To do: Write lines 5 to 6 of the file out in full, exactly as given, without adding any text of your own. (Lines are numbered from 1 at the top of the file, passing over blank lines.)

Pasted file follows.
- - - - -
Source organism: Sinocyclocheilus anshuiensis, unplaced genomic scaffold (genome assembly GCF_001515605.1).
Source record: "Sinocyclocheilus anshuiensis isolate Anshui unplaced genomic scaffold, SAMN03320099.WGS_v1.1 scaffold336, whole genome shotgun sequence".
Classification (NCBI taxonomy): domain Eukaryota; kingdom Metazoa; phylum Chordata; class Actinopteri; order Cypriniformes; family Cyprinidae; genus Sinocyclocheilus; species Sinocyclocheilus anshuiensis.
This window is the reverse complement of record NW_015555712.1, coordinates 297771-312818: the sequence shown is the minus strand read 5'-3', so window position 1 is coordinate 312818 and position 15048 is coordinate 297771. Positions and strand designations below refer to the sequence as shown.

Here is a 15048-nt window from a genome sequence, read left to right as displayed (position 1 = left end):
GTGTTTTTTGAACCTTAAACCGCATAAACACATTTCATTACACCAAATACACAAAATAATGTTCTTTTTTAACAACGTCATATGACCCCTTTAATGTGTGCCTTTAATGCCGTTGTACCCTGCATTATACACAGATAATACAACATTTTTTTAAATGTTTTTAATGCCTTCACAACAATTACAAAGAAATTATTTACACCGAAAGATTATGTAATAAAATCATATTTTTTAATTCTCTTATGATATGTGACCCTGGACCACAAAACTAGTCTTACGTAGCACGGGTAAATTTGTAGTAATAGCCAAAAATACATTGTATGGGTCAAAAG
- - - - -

Here is a 15048-nt window from a genome sequence, read left to right as displayed (position 1 = left end):
GTGTTTTTTGAACCTTAAACCGCATAAACACATTTCATTACACCAAATACACAAAATAATGTTCTTTTTTAACAACGTCATATGACCCCTTTAATGTGTGCCTTTAATGCCGTTGTACCCTGCATTATACACAGATAATACAACATTTTTTTAAATGTTTTTAATGCCTTCACAACAATTACAAAGAAATTATTTACACCGAAAGATTATGTAATAAAATCATATTTTTTAATTCTCTTATGATATGTGACCCTGGACCACAAAACTAGTCTTACGTAGCACGGGTAAATTTGTAGTAATAGCCAAAAATACATTGTATGGGTCAAAAG